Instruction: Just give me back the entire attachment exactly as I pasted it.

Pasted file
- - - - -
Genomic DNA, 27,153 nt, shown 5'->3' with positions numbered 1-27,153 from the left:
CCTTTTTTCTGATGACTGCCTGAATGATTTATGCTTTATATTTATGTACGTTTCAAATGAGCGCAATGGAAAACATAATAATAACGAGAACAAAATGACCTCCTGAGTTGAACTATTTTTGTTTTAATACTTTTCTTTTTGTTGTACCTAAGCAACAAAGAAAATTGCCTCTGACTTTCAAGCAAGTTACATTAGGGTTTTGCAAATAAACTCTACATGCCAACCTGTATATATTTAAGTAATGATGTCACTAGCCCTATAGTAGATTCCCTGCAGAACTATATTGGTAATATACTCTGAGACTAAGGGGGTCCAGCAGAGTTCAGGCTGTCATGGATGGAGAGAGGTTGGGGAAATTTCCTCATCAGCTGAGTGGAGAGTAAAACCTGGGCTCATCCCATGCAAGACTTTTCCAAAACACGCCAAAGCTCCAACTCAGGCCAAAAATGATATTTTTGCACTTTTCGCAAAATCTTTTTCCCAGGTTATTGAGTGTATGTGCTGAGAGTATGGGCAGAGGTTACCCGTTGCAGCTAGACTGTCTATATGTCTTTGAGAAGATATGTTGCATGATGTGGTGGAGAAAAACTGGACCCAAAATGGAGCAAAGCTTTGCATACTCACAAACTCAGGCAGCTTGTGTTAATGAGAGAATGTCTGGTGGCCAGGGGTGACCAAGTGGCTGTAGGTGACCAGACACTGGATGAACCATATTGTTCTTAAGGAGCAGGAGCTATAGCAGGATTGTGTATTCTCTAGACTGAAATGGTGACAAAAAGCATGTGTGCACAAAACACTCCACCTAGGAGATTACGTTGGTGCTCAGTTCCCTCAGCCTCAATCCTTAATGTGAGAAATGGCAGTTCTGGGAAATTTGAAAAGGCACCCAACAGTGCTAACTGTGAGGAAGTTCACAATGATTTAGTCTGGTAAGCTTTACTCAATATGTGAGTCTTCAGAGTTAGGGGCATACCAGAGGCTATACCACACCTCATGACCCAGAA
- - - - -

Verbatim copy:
Genomic DNA, 27,153 nt, shown 5'->3' with positions numbered 1-27,153 from the left:
CCTTTTTTCTGATGACTGCCTGAATGATTTATGCTTTATATTTATGTACGTTTCAAATGAGCGCAATGGAAAACATAATAATAACGAGAACAAAATGACCTCCTGAGTTGAACTATTTTTGTTTTAATACTTTTCTTTTTGTTGTACCTAAGCAACAAAGAAAATTGCCTCTGACTTTCAAGCAAGTTACATTAGGGTTTTGCAAATAAACTCTACATGCCAACCTGTATATATTTAAGTAATGATGTCACTAGCCCTATAGTAGATTCCCTGCAGAACTATATTGGTAATATACTCTGAGACTAAGGGGGTCCAGCAGAGTTCAGGCTGTCATGGATGGAGAGAGGTTGGGGAAATTTCCTCATCAGCTGAGTGGAGAGTAAAACCTGGGCTCATCCCATGCAAGACTTTTCCAAAACACGCCAAAGCTCCAACTCAGGCCAAAAATGATATTTTTGCACTTTTCGCAAAATCTTTTTCCCAGGTTATTGAGTGTATGTGCTGAGAGTATGGGCAGAGGTTACCCGTTGCAGCTAGACTGTCTATATGTCTTTGAGAAGATATGTTGCATGATGTGGTGGAGAAAAACTGGACCCAAAATGGAGCAAAGCTTTGCATACTCACAAACTCAGGCAGCTTGTGTTAATGAGAGAATGTCTGGTGGCCAGGGGTGACCAAGTGGCTGTAGGTGACCAGACACTGGATGAACCATATTGTTCTTAAGGAGCAGGAGCTATAGCAGGATTGTGTATTCTCTAGACTGAAATGGTGACAAAAAGCATGTGTGCACAAAACACTCCACCTAGGAGATTACGTTGGTGCTCAGTTCCCTCAGCCTCAATCCTTAATGTGAGAAATGGCAGTTCTGGGAAATTTGAAAAGGCACCCAACAGTGCTAACTGTGAGGAAGTTCACAATGATTTAGTCTGGTAAGCTTTACTCAATATGTGAGTCTTCAGAGTTAGGGGCATACCAGAGGCTATACCACACCTCATGACCCAGAA